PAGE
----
Movie Review by EDF
Starring: Christian Slater, Neve Campbell, Anthony Sher, Leslie Philips
Director: Peter Richardson
For years Hollywood has done its best to make World War 2 movies visually interesting. That is to say, you would find American soldiers popping up in stories where historically they were never anywhere in sight. This shameless retelling or retooling of the facts has usually meant that such movies have received the scorn of European movie reviewers. So why should Hollywood be the only ones to make these sort of movies and then have the audacity to market it as a serious movie? Well, this time round it’s the Brits who not only rewrite their own history and give the Americans a taste of their own medicine by taking the joke and the storyline one step too far.
Hollywood has decided to make a movie all about Churchill during the period known as World War 2 but there is one problem, Churchill is old and overweight. Aware that you will not be able to market such a heroic overweight figure to 21 st century moviegoers, an attractive action hero is instead cast to go head to head with those evil Nazis. Christain Slater is the man to do the job as the cigar chewing, skirt chasing rapper Winston Churchill and his side kick Eisenhower. Winston Churchill’s mission is to convince the American government that they should help the English government and stop the Nazis from taking power. Oh yeah, there is also a love interest between Churchill and Princess Elizabeth.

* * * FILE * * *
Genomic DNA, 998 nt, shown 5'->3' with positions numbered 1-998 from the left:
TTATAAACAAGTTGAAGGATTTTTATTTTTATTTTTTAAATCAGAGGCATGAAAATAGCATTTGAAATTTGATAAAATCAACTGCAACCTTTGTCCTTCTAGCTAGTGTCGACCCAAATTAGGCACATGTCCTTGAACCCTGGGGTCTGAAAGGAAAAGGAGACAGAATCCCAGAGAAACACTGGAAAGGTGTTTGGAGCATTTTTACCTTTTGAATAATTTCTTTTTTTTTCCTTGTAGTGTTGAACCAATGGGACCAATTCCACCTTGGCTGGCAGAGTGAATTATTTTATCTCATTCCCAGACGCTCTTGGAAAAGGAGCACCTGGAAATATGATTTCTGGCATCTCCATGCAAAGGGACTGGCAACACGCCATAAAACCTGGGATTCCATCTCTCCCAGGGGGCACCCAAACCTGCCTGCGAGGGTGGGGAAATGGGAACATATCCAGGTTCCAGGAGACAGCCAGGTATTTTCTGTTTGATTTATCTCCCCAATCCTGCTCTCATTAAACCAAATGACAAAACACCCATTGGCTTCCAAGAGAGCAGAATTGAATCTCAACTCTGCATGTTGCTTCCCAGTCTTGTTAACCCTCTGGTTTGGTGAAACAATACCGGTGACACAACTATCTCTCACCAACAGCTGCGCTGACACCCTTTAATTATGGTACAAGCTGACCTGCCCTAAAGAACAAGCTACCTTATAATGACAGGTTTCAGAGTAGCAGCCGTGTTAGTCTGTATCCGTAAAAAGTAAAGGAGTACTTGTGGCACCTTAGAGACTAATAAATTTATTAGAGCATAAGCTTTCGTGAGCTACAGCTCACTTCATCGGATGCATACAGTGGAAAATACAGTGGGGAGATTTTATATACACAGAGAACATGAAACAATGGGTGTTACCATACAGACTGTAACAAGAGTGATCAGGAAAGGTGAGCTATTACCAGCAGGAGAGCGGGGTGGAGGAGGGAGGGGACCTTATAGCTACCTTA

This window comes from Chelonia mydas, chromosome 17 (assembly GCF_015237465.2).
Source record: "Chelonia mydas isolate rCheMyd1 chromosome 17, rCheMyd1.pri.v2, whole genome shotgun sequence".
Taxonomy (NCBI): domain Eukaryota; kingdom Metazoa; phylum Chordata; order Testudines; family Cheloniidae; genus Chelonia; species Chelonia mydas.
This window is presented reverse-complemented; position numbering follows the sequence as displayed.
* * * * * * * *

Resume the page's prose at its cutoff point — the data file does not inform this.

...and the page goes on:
CHURCHILL: THE HOLLYWOOD YEARS is from the mind of Peter Richardson, one of the people responsible for the hilarious COMIC STRIP PRESENTS series from British TV. You can count the number of American actors in the cast on one hand and the rest are made up of English faces from a variety of British comedy shows such as THE LEAGUE OF GENTLEMEN, SMACK THE PONY, THE OFFICE and DEAD RINGERS. The story and humour are as absurd as anything from AIRPLANE or HOT SHOTS and why should Hollywood be the only ones to produce this sort of movie. The scenes are snappy enough so that even when the humour misses the mark, it never gets dull or boring. Yes, this will offend some people as it does use the names of historic figures, but that is the beauty of this film and you can laugh at a transposed view of how Hollywood sometimes perceives history and with the usual war movie cliches in tow.